Fredrick B. Strothman, Plaintiff-appellant, v. Adam Gefreh, Richard Paynter, Arthur Bleecher, Carlpanzarella, Marvin Harmatz, Jack Bunten, Johnwilcox, Defendants-appellees, 808 F.2d 1399 (10th Cir. 1987)Annotate this Case
David S. Yost of Denver, Colo., for plaintiff-appellant.
Robert N. Miller, U.S. Atty., Nancy E. Rice, Asst. U.S. Atty., and Janis E. Chapman, Asst. U.S. Atty., Denver, Colo., for defendants-appellees.
Before HOLLOWAY, Chief Judge, SEYMOUR, and BALDOCK, Circuit Judges.
SEYMOUR, Circuit Judge.
Frederick Strothman appeals the district court's order granting summary judgment to defendants. In Strothman's previous appeal of this case, we held that defendants were entitled to official immunity from Strothman's allegation of defamation. Strothman v. Gefreh, 739 F.2d 515 (10th Cir. 1984). Upon remand for further consideration of the remaining claims, the district court concluded, after additional discovery, that defendants are also absolutely immune with respect to Strothman's allegations that defendants conspired to remove him from office and engaged in extreme and outrageous conduct, 603 F. Supp. 256. Viewing the evidence in a light most favorable to Strothman, see Lindley v. Amoco Prod. Co., 639 F.2d 671, 672 (10th Cir. 1981), we affirm.
As a threshhold matter, Strothman contends that defendants waived the immunity defense by not specifically pleading it in their answer. Strothman's contention comes far too late to avoid a decision on the immunity issue. In the lower court proceedings and the first appeal of this case, Strothman opposed defendants' immunity claim on the merits, without ever objecting on the basis of a waiver. Not until late in the proceedings on remand did he contend that defendants' waived their immunity defense. Moreover, after our disposition of the first appeal, Strothman can hardly claim prejudice, since he was clearly on notice of this defense. Under the circumstances, we conclude that the immunity issue is properly before us. See Jones v. Miles, 656 F.2d 103, 107 n. 7 (5th Cir. 1981); Hayes v. Philadelphia Transp. Co., 312 F.2d 522, 523 (3d Cir. 1963) (contention that defendants failed to properly raise defense came too late to avoid a decision on the merits on the basis of technicalities).
Strothman also argues that summary judgment was improper because defendants' motion was not properly supported under Fed. R. Civ. P. 56(e), the burden of presenting evidence was in effect improperly placed upon him, and the court improperly gave evidentiary significance to statements made by defendants' counsel. The district court, however, recognized the problem of relying on defendants' counsel's statements, reopened the case, and fully reviewed the evidence and record, before reaffirming its order granting summary judgment. In addition, it is clear that in supporting a motion for summary judgment, a defendant need not affirmatively negate a plaintiff's factual allegations if, taken as true, those allegations are insufficient to withstand a motion for summary judgment. See Celotex Corp. v. Catrett, --- U.S. ----, 106 S. Ct. 2548, 2553, 91 L. Ed. 2d 265 (1986). In any case, we think that the district court's reconsideration of the matter cured any technical defects that may have existed when its initial order was entered.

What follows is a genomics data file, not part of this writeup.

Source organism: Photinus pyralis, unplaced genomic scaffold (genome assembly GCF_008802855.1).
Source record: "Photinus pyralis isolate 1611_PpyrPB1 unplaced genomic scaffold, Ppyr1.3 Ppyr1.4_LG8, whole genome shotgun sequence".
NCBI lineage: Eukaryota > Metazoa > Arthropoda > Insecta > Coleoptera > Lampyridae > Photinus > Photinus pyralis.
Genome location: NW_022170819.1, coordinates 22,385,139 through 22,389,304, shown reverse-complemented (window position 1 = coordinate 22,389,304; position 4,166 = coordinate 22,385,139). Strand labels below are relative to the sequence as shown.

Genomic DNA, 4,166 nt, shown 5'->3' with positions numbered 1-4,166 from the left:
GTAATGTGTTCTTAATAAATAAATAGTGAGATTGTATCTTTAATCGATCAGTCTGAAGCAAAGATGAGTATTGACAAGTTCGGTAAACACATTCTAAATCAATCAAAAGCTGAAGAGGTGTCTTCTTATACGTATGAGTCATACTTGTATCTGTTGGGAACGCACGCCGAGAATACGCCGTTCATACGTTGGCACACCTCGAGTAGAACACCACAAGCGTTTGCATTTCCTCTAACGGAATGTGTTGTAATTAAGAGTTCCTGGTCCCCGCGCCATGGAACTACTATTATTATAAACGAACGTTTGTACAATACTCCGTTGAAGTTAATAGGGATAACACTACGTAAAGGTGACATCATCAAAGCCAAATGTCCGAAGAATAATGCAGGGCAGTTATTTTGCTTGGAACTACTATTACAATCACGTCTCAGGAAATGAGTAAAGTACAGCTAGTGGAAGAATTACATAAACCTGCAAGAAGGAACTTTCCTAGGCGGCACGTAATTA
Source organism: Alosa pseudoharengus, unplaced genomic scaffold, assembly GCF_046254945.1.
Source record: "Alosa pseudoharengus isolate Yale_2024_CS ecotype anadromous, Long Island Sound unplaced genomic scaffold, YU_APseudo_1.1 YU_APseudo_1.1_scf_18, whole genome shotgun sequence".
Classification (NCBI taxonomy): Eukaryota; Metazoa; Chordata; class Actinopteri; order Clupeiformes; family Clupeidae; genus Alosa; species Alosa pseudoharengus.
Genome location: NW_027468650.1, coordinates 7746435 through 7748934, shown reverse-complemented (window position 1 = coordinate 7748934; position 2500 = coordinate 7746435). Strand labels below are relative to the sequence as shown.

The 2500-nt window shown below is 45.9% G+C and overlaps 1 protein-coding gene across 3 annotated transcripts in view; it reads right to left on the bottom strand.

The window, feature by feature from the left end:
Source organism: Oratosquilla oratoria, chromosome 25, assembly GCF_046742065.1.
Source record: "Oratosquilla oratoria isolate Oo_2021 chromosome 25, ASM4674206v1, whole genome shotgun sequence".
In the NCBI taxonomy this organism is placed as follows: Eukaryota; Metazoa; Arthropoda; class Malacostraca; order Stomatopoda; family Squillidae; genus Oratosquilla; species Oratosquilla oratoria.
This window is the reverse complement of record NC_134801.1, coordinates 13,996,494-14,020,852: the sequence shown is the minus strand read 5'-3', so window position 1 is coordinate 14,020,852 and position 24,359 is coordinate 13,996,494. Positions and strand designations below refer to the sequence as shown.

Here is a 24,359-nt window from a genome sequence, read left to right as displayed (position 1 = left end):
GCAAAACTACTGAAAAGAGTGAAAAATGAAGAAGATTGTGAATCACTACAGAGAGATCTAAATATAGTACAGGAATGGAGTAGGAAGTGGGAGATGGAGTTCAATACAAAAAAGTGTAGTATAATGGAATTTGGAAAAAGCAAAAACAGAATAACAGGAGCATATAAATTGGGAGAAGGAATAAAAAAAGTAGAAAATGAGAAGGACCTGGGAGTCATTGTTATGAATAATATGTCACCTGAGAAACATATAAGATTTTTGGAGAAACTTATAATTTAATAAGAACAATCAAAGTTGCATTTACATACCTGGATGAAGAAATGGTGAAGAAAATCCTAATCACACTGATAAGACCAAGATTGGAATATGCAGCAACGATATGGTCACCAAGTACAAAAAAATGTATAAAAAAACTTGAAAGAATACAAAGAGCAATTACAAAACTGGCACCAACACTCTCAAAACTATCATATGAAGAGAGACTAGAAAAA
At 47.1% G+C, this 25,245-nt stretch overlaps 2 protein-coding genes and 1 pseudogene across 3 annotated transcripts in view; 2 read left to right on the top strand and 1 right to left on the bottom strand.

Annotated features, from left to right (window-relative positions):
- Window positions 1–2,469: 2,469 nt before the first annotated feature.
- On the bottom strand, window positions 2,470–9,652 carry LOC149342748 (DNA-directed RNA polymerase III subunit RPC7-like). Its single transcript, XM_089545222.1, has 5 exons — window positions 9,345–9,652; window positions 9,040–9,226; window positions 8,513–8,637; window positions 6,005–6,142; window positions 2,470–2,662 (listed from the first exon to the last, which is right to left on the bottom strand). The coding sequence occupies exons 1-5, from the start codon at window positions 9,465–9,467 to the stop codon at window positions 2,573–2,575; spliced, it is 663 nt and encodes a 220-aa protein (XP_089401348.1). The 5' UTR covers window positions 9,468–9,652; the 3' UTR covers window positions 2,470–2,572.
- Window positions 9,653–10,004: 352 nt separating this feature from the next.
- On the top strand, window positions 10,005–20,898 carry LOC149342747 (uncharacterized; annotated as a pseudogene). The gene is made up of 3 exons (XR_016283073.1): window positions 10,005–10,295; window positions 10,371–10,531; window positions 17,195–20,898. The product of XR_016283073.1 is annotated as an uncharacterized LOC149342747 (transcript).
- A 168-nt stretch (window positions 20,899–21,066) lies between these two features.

Addressing the merits of the immunity defense, Strothman contends that although defendants' written complaints may be immune with respect to the defamation claim, the same and similar complaints, statements, and letters are not protected with respect to his claims of conspiracy and extreme and outrageous conduct. He also asserts that because these actions were taken in pursuance of an alleged agreement or "conspiracy", they are not immune. We disagree.
First, although Strothman contends that defendants' actions went "far beyond" the complaints that formed the basis for his defamation claims, he failed to allege any specific acts that are of a different nature than those already held to fall within the scope of official immunity. Characterizing defendants' conduct as "conspiratorial" and "extreme and outrageous," without identifying conduct other than criticisms made in office memoranda, statements made to other agency personnel, and letters and visits to Members of Congress regarding Strothman's performance, was insufficient to withstand the motion for summary judgment. Nor does alleging that defendants wrongfully "agreed" to engage in such otherwise immune conduct remove it from the protection of immunity. In essence, Strothman's characterization of defendants' conduct merely restates his contention that defendants acted wrongfully and maliciously. It is clear, however, that allegations of malice will not remove actions from the "scope of employment" nor defeat immunity. See Barr v. Matteo, 360 U.S. 564, 79 S. Ct. 1335, 3 L. Ed. 2d 1434 (1959) (malice alleged); Spalding v. Vilas, 161 U.S. 483, 16 S. Ct. 631, 40 L. Ed. 780 (1896) (same).
After reviewing the record, including the depositions and discovery material purporting to support Strothman's remaining claims, we conclude that the district court properly applied our analysis in Strothman, 739 F.2d 515, and correctly ordered summary judgment for defendants.